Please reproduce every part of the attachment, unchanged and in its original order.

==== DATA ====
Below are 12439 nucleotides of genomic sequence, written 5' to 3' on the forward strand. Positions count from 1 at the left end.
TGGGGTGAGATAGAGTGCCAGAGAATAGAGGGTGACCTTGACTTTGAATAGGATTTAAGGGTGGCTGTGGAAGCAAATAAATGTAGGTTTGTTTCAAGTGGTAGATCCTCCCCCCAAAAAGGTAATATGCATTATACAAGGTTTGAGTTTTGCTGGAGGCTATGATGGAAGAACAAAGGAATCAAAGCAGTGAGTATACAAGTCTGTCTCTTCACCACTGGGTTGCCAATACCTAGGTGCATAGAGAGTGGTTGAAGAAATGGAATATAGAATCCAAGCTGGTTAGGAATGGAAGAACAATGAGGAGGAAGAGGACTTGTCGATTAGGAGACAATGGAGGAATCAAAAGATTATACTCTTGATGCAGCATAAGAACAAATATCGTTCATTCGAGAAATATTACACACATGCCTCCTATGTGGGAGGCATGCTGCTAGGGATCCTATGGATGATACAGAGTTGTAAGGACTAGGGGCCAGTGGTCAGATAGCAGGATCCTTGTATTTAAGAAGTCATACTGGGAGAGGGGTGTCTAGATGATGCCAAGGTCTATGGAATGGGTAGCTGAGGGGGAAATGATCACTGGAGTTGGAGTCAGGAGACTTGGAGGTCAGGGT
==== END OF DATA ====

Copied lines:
Below are 12439 nucleotides of genomic sequence, written 5' to 3' on the forward strand. Positions count from 1 at the left end.
TGGGGTGAGATAGAGTGCCAGAGAATAGAGGGTGACCTTGACTTTGAATAGGATTTAAGGGTGGCTGTGGAAGCAAATAAATGTAGGTTTGTTTCAAGTGGTAGATCCTCCCCCCAAAAAGGTAATATGCATTATACAAGGTTTGAGTTTTGCTGGAGGCTATGATGGAAGAACAAAGGAATCAAAGCAGTGAGTATACAAGTCTGTCTCTTCACCACTGGGTTGCCAATACCTAGGTGCATAGAGAGTGGTTGAAGAAATGGAATATAGAATCCAAGCTGGTTAGGAATGGAAGAACAATGAGGAGGAAGAGGACTTGTCGATTAGGAGACAATGGAGGAATCAAAAGATTATACTCTTGATGCAGCATAAGAACAAATATCGTTCATTCGAGAAATATTACACACATGCCTCCTATGTGGGAGGCATGCTGCTAGGGATCCTATGGATGATACAGAGTTGTAAGGACTAGGGGCCAGTGGTCAGATAGCAGGATCCTTGTATTTAAGAAGTCATACTGGGAGAGGGGTGTCTAGATGATGCCAAGGTCTATGGAATGGGTAGCTGAGGGGGAAATGATCACTGGAGTTGGAGTCAGGAGACTTGGAGGTCAGGGT